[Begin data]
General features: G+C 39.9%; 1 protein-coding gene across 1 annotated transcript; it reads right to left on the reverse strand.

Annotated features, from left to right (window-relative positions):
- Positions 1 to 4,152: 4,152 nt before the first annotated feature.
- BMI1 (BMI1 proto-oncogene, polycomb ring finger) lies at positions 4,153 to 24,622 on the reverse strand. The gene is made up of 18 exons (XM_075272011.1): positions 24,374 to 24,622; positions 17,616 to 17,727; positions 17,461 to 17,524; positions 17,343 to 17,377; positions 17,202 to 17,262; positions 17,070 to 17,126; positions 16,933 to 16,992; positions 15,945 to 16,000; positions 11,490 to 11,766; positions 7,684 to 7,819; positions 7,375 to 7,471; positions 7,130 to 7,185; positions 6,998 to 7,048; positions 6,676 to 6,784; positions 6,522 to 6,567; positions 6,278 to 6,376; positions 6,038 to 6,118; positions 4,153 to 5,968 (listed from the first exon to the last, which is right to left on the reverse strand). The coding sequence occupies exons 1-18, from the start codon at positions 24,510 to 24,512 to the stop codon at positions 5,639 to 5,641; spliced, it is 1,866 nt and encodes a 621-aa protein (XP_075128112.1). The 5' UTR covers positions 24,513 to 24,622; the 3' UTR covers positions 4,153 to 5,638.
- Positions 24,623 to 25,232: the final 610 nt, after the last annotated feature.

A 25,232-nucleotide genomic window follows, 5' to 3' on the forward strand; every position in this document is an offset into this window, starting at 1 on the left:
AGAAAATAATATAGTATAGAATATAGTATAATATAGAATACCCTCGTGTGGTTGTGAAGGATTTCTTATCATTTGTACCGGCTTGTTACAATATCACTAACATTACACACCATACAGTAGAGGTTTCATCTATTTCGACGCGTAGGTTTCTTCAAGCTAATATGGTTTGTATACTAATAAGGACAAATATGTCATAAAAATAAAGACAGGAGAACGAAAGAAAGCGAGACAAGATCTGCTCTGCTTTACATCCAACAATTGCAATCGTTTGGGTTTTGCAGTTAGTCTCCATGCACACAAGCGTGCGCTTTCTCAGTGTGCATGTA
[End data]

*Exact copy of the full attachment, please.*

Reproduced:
General features: G+C 39.9%; 1 protein-coding gene across 1 annotated transcript; it reads right to left on the reverse strand.

Annotated features, from left to right (window-relative positions):
- Positions 1 to 4,152: 4,152 nt before the first annotated feature.
- BMI1 (BMI1 proto-oncogene, polycomb ring finger) lies at positions 4,153 to 24,622 on the reverse strand. The gene is made up of 18 exons (XM_075272011.1): positions 24,374 to 24,622; positions 17,616 to 17,727; positions 17,461 to 17,524; positions 17,343 to 17,377; positions 17,202 to 17,262; positions 17,070 to 17,126; positions 16,933 to 16,992; positions 15,945 to 16,000; positions 11,490 to 11,766; positions 7,684 to 7,819; positions 7,375 to 7,471; positions 7,130 to 7,185; positions 6,998 to 7,048; positions 6,676 to 6,784; positions 6,522 to 6,567; positions 6,278 to 6,376; positions 6,038 to 6,118; positions 4,153 to 5,968 (listed from the first exon to the last, which is right to left on the reverse strand). The coding sequence occupies exons 1-18, from the start codon at positions 24,510 to 24,512 to the stop codon at positions 5,639 to 5,641; spliced, it is 1,866 nt and encodes a 621-aa protein (XP_075128112.1). The 5' UTR covers positions 24,513 to 24,622; the 3' UTR covers positions 4,153 to 5,638.
- Positions 24,623 to 25,232: the final 610 nt, after the last annotated feature.

A 25,232-nucleotide genomic window follows, 5' to 3' on the forward strand; every position in this document is an offset into this window, starting at 1 on the left:
AGAAAATAATATAGTATAGAATATAGTATAATATAGAATACCCTCGTGTGGTTGTGAAGGATTTCTTATCATTTGTACCGGCTTGTTACAATATCACTAACATTACACACCATACAGTAGAGGTTTCATCTATTTCGACGCGTAGGTTTCTTCAAGCTAATATGGTTTGTATACTAATAAGGACAAATATGTCATAAAAATAAAGACAGGAGAACGAAAGAAAGCGAGACAAGATCTGCTCTGCTTTACATCCAACAATTGCAATCGTTTGGGTTTTGCAGTTAGTCTCCATGCACACAAGCGTGCGCTTTCTCAGTGTGCATGTA